There’s one minute on the clock as you nervously shake your leg, wiggling in your blazer while randomly shuffling the assortment of pens in front of you as you wait for the clock to strike 9:30am sharp. Your mouth feels dry and the room feels like it’s closing in on you as you stare eagerly, and painfully at the clock.
It doesn’t matter if it’s on the phone, in person, or a video call – the feeling of time stopping and everything slipping out of your control seems to never change no matter how many interviews you go through. It feels like you’ve forgotten how to breathe, and you’ve just been thrown into the sea as the weight of the ocean crushes you with each second.
But coming from someone who has faced distress, rejection, and oh too many moments of awkward silences, there’s a thing or two I have learned when it comes to acing that internship or job interview that only practice can teach.
Now, as a college junior jumping into her second to last spring semester with a new crushing weight of finding summer housing for my upcoming internship, I’m glad that the pressure has now switched from getting an internship, to how to excel at it.
Whether you’re about to be a new college grad, or a lucky college freshman who bagged their first internship interview, here are some of my top tips for acing that interview like a pro:
Do your research. And if you think you’ve done enough – do some more.
It can be easy to feel like googling “Microsoft sales internship interview questions” and scrolling through Glassdoor is enough; which is what I did and guess who didn’t get the job. It can also feel safe just sitting around and scrolling aimlessly on a company’s website and hope that your brain will capture just enough info that it’ll be of some use when the time comes.
But the most important thing you should do when you research is to find what drove you to apply in the first place. What is it about this company that makes you want to work for them? What is your passion and how can you bring it to the workplace? What do you offer that is reflected in them?
It’s always better to focus more about why you want to say something, versus predicting and planning what you are about to say.
Stop, ask, and think.
Have you ever answered a question so fast that by the time you finish, you don’t remember a single thing you said? It’s stomach-turning and completely leaves you feeling blown away by your own ability to BS something when you feel under pressure. You don’t want to say more because you don’t really know what you said to begin with, but you also don’t want to stop because now you’re hyperaware and too scared to stop.
But here’s the thing: you can just stop.
Stop, and ask, “Did I/am I making sense?” Admit that you probably came off as sporadic and unclear, and take a moment to think. It’s easy to feel overwhelmed by the time limit of a 30 minute calendar slot, but there’s truth and realness to someone wanting to pause before answering a question, and really think through what they want to say.
I’m not talking about going into a call and referring to your interviewer as a “bro.” I’m talking about introducing yourself and talking about what you love about your school, cracking jokes if that makes you feel more comfortable, or even mentioning how you love to hang out with your dog!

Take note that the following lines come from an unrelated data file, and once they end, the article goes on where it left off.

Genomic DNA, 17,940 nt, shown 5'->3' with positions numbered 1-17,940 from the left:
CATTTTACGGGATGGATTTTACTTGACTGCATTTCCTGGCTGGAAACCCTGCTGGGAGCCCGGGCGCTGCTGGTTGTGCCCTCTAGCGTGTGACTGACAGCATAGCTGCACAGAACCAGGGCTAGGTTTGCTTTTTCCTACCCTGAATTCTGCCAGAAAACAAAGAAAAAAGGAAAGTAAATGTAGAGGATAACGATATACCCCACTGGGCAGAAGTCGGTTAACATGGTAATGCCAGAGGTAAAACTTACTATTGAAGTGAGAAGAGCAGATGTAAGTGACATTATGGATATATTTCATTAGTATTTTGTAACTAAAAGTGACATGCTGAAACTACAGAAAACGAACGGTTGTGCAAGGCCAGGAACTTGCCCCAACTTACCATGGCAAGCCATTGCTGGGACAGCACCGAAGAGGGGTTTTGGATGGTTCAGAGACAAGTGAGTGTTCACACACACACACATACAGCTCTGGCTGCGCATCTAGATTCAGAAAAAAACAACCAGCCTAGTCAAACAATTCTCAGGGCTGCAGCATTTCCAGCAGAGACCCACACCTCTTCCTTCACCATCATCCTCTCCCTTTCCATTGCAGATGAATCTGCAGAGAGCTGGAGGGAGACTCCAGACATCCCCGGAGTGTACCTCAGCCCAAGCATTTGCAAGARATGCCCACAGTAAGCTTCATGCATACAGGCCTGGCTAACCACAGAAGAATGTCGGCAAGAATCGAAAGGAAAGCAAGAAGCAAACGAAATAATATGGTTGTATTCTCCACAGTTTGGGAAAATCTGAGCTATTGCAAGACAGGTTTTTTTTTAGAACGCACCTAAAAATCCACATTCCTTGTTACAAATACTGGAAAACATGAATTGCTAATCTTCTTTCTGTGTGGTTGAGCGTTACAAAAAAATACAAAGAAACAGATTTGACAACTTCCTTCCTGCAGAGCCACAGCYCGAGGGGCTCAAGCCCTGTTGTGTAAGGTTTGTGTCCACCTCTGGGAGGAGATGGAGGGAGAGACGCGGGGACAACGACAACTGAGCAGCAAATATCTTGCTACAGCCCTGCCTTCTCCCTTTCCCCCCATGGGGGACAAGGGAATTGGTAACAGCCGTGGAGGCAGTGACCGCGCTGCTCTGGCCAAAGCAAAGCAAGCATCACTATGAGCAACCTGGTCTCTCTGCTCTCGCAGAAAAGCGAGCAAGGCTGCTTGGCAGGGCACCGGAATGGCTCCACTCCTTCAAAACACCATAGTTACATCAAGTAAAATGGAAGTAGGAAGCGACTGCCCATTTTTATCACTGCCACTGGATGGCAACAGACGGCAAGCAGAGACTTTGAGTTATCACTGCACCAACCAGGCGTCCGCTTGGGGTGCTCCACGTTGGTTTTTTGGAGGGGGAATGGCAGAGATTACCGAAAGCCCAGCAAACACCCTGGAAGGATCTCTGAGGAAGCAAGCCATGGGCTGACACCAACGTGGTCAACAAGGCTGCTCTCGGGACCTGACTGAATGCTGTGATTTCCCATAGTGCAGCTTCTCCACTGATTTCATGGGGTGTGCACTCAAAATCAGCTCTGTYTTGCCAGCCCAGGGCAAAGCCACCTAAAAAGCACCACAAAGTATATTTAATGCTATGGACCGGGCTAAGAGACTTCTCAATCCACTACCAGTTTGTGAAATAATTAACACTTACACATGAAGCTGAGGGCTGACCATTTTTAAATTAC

I say this because nothing leaves a bigger and better impression than authenticity, and coming off as someone not afraid to show their personality and passions, while drawing others in to do the same. Also nine times out of ten, if you can get even a spark of relatability about common interests, loving your pets, or maybe even coming from the same college town – then that interview isn’t an interview anymore, but a conversation.
Remember who you were when you walked into the interview.
Something people often don’t talk about when it comes to internship/job searches is that feeling that follows once you walk out the door, or when you close your laptop when the interview ends. You sit there, running through what just happened in your head, picking apart everything that felt right, or wrong, over and over again while hoping everything looked better from the other side.
You overthink – you could think you aced it but still overthink. But something that has helped me in the past few years of feeling like I’m just chucking my resume out into a void is remembering who I was to begin with, and thinking about what I know now after ending that interview call.
“It’s always better to focus more about why you want to say something, versus predicting and planning what you are about to say. “
I know now that people think it’s funny when I talk about going to college ten minutes from home, and sometimes seeing my dad driving through campus to embarrass me. I know now that when I’m doing interviews where I submit pre-recorded answers to a company, to always list the three topics I want to hit to not go longer than my time limit.
But more than anything, I know to trust myself and let go. Let go of the concerns that used to keep me up all night hours before a big interview. Let go and approach a rejection email as a sign for improvement and more knowledge for the future. Let go and know that getting that initial interview is a feat of itself, and to be proud no matter the outcome.
So good luck to every person about to dive into the ocean. It’s scary at first, but trust me, over time you’ll learn to love to swim.